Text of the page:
With the model below, I started with Secret Weapon's awesome 6x6 Rapid Assault Vehicle. It's a great model, so I didn't want to do anything too drastic. I think in the end I simply added an Ork commander (made from a standard Citadel Nob, with a head from Kromlech's Orc Veteran set), then glued a load of those aforementioned off-cuts and rivets all over the place.

And with the second tank it was even easier. I don't think I did a single thing. The original model said it all. It's the Maxmini Scrap Tank. I only needed to paint the sucker. So I tried to make both vehicles feel related by starting with a beaten-up, red paint job, but then use different patterns for detailing, to make each scheme feel a little more unique.

These were completed many years ago, so my Addiction Challenge score remains the same.


I'm slowly posting a bit more about my old (yet continuing) Ork army, so if you're a fan of these muscle-bound, green menaces, you can follow the entirety of my thread here.

Monday, 29 January 2018

Track team, part two

I've painted two more miniatures. For me this level of attainment is unheard of. There's no stopping me. I'm like a machine. Although, clearly not anywhere near as like a machine as these two servitors.

They've both been the victims of some pretty serious surgery, 41st millennium style. And most likely against their will. It's a harsh penal system in the Imperium of Man: been overheard disrespecting your manufactory guild? That's an extended lifetime as a near mindless slave, grafted to some awful machine, performing dull, repetitious work then.

I was going to try for a gag about how that sounds similar to painting miniatures, but I just couldn't bring myself to do it. The truth is more like the exact opposite. I loved constructing these tiny characters and bringing them to life. You can read a little bit about it and see some earlier, unpainted shots of them here.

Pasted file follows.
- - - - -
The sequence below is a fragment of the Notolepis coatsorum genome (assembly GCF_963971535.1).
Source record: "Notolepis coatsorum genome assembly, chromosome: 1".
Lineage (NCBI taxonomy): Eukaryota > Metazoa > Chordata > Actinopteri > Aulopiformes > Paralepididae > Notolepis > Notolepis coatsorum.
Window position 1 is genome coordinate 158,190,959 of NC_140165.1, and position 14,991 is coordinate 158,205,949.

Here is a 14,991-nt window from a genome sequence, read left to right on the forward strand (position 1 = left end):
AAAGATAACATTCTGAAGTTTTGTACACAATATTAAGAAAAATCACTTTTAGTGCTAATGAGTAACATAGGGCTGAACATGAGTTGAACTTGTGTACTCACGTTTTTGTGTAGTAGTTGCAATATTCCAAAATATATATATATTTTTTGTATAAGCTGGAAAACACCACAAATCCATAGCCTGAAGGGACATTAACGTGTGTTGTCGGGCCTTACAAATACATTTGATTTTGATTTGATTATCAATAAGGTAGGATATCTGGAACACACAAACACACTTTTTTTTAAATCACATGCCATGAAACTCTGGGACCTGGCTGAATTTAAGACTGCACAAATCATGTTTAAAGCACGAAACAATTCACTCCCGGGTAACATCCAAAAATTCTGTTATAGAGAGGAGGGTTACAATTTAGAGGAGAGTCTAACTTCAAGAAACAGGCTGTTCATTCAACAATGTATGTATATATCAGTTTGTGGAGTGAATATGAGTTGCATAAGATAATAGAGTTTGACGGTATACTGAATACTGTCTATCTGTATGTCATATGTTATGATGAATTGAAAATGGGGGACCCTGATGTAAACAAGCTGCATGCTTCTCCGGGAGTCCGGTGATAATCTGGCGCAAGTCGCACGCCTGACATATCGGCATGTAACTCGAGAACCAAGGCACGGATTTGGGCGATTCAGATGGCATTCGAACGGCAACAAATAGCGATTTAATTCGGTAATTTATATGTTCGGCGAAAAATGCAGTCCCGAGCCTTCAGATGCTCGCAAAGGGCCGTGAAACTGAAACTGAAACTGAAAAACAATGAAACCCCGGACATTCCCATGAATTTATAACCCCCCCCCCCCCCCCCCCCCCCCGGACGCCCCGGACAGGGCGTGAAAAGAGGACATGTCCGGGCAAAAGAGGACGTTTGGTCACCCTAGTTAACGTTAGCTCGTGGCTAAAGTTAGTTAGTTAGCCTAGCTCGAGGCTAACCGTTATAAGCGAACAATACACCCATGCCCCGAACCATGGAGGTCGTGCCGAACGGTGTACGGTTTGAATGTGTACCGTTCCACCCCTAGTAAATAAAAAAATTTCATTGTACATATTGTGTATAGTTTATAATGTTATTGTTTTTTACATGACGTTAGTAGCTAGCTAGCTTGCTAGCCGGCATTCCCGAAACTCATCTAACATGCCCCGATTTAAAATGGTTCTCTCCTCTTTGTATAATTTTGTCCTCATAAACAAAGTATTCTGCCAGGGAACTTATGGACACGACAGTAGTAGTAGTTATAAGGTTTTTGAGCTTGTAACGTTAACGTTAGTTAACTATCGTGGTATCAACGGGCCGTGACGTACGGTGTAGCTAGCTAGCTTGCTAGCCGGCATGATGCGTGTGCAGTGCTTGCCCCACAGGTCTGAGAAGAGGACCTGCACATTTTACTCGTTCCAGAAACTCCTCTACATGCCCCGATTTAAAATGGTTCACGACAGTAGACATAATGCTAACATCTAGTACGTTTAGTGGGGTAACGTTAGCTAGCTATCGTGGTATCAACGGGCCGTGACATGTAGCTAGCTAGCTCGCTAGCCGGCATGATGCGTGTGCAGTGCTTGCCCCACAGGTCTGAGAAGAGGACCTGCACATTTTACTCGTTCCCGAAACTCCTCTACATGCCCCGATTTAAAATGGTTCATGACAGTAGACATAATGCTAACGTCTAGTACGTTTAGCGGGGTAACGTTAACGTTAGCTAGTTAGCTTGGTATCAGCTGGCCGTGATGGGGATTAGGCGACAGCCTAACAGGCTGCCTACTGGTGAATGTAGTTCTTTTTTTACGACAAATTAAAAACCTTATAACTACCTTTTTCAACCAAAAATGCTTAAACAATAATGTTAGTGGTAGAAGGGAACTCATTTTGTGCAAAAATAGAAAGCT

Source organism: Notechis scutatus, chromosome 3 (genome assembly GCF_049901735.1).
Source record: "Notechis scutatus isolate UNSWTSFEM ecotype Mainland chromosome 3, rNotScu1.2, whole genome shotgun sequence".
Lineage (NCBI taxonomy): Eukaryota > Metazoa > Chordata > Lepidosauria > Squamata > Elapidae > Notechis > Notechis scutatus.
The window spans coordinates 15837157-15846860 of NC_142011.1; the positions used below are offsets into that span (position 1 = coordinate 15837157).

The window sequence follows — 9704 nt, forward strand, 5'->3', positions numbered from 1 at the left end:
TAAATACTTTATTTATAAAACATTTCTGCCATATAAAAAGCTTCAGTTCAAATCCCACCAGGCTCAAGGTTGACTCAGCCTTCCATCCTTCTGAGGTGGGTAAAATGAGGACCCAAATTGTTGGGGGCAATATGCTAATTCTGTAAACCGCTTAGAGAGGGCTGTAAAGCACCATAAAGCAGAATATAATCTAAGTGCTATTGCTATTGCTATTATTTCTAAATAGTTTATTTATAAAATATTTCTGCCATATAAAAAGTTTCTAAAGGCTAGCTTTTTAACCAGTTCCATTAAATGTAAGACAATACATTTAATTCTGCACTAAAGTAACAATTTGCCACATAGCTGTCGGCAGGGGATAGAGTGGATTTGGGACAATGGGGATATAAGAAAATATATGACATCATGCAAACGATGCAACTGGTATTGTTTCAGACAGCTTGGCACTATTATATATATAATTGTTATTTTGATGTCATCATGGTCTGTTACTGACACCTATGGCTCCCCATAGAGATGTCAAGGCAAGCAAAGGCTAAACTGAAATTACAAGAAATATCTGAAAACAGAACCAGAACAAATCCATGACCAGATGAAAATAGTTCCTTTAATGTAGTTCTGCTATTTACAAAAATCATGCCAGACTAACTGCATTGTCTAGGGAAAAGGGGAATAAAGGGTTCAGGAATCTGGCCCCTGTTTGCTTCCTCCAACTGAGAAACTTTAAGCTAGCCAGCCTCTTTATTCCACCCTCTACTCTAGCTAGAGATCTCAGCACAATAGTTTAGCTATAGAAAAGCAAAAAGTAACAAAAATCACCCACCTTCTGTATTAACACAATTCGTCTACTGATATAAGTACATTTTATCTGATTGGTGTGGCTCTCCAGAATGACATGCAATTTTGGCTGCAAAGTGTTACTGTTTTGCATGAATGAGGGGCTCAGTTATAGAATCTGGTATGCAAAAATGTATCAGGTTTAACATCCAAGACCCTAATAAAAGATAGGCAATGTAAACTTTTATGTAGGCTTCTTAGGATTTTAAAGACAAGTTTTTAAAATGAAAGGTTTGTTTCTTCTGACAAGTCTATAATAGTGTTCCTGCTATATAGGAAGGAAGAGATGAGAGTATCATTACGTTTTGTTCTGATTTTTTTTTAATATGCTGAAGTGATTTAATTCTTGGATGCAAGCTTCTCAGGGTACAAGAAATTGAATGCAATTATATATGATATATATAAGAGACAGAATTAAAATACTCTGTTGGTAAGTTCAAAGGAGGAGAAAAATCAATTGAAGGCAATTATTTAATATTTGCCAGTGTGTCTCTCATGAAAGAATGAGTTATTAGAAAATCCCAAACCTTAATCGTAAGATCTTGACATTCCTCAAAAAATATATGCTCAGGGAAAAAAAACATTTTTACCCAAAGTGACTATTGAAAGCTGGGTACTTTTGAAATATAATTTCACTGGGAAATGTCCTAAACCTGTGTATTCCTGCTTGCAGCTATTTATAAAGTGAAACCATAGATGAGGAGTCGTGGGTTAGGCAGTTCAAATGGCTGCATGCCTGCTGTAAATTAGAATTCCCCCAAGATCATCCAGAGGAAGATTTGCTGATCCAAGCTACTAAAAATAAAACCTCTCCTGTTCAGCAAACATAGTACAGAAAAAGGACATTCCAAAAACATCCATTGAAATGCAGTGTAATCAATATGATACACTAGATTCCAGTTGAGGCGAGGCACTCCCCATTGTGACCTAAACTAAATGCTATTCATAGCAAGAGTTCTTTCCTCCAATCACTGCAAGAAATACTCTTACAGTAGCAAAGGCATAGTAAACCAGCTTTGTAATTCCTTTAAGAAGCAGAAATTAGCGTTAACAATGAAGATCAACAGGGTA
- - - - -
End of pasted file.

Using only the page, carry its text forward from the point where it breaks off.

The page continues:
And, as if completion isn't it's own reward, and I wasn't feeling smug enough, I'm also inching ever closer to settling my addiction challenge. Although the smugness is quickly quashed by a glance at how far I still have left to go.


Wednesday, 17 January 2018

Munitorum Armoured Containers

There's no fancy title for today's post. Instead, we're simply doing what it says on the tin. Except, in this case, because it says Munitorum Armoured Containers, they pretty much are the tin.

This was one of my favourite Games Workshop releases of recent years – for a number of reasons:

1) Not only do you get a good spread of scenery in each box (three Armoured Containers, nine Promethium Barrels, and twelve Supply Crates)...

2) Not only are the containers a very satisfying chunky, gothic design (without going overboard on the extraneous detail)...

3) And not only are they a joy to paint (with plenty of surface detail, great for quicker techniques like dry-brushing and washes)...

4) But their release also marked a shift for Citadel Miniatures in ramping up our glimpses of civilian life in the Imperium. Although when I say civilian, I ought to clarify. This is, after all, the 41st Millennium we're talking about, where everything is grim and dark and there is only war. Therefore in this context civilian tends to mean slightly less martial than everything else. So to that end the containers can be up-gunned with some fairly serious firepower, if that's your bag.

It's not mine. In my mind the containers look better without the weapons. More like just another urban background element. So far I've only painted the first two. My original plan was to paint each of the three containers in a different colour, but when I decided to glue one of the doors open I thought it would be good to have a similar coloured model with the doors closed, in case I ever wanted to represent it both ways. Thus the first two containers ended up being slightly different shades of green – enough to look different when seen next to each other, but also similar enough to pass for the same model at a glance. I also followed this logic for the details, making them subtly different from one another, but not overly so.

For my addiction challenge these are a straightforward one point each, so my new score looks like this:


Friday, 29 December 2017